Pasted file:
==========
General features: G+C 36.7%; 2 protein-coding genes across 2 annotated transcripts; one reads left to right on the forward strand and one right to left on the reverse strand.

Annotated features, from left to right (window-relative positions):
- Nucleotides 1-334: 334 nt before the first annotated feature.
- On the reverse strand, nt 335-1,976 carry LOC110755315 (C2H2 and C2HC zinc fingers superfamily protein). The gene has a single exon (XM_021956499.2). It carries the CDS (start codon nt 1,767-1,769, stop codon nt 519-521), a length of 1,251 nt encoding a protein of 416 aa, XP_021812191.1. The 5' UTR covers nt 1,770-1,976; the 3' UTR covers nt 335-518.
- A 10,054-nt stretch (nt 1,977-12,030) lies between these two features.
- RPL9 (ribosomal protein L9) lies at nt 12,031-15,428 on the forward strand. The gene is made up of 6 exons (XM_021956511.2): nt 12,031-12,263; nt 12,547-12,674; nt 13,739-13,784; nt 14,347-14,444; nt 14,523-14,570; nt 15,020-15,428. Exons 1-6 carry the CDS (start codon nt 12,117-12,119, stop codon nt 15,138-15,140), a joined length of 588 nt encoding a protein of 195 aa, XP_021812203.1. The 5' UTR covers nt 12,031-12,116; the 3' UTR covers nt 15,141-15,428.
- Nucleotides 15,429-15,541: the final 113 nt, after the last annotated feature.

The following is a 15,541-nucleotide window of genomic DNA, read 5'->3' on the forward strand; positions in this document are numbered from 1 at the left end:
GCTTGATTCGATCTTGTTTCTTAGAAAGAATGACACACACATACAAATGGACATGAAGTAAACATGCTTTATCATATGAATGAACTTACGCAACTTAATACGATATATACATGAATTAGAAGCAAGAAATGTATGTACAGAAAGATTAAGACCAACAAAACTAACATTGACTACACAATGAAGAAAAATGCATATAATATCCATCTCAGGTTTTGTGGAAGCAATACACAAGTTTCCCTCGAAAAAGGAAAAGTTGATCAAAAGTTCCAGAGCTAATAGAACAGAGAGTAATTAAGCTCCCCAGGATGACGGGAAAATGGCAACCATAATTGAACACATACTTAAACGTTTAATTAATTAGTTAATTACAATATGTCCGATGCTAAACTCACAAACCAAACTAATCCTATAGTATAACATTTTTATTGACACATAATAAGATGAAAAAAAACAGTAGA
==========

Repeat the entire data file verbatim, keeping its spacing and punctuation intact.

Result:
General features: G+C 36.7%; 2 protein-coding genes across 2 annotated transcripts; one reads left to right on the forward strand and one right to left on the reverse strand.

Annotated features, from left to right (window-relative positions):
- Nucleotides 1-334: 334 nt before the first annotated feature.
- On the reverse strand, nt 335-1,976 carry LOC110755315 (C2H2 and C2HC zinc fingers superfamily protein). The gene has a single exon (XM_021956499.2). It carries the CDS (start codon nt 1,767-1,769, stop codon nt 519-521), a length of 1,251 nt encoding a protein of 416 aa, XP_021812191.1. The 5' UTR covers nt 1,770-1,976; the 3' UTR covers nt 335-518.
- A 10,054-nt stretch (nt 1,977-12,030) lies between these two features.
- RPL9 (ribosomal protein L9) lies at nt 12,031-15,428 on the forward strand. The gene is made up of 6 exons (XM_021956511.2): nt 12,031-12,263; nt 12,547-12,674; nt 13,739-13,784; nt 14,347-14,444; nt 14,523-14,570; nt 15,020-15,428. Exons 1-6 carry the CDS (start codon nt 12,117-12,119, stop codon nt 15,138-15,140), a joined length of 588 nt encoding a protein of 195 aa, XP_021812203.1. The 5' UTR covers nt 12,031-12,116; the 3' UTR covers nt 15,141-15,428.
- Nucleotides 15,429-15,541: the final 113 nt, after the last annotated feature.

The following is a 15,541-nucleotide window of genomic DNA, read 5'->3' on the forward strand; positions in this document are numbered from 1 at the left end:
GCTTGATTCGATCTTGTTTCTTAGAAAGAATGACACACACATACAAATGGACATGAAGTAAACATGCTTTATCATATGAATGAACTTACGCAACTTAATACGATATATACATGAATTAGAAGCAAGAAATGTATGTACAGAAAGATTAAGACCAACAAAACTAACATTGACTACACAATGAAGAAAAATGCATATAATATCCATCTCAGGTTTTGTGGAAGCAATACACAAGTTTCCCTCGAAAAAGGAAAAGTTGATCAAAAGTTCCAGAGCTAATAGAACAGAGAGTAATTAAGCTCCCCAGGATGACGGGAAAATGGCAACCATAATTGAACACATACTTAAACGTTTAATTAATTAGTTAATTACAATATGTCCGATGCTAAACTCACAAACCAAACTAATCCTATAGTATAACATTTTTATTGACACATAATAAGATGAAAAAAAACAGTAGA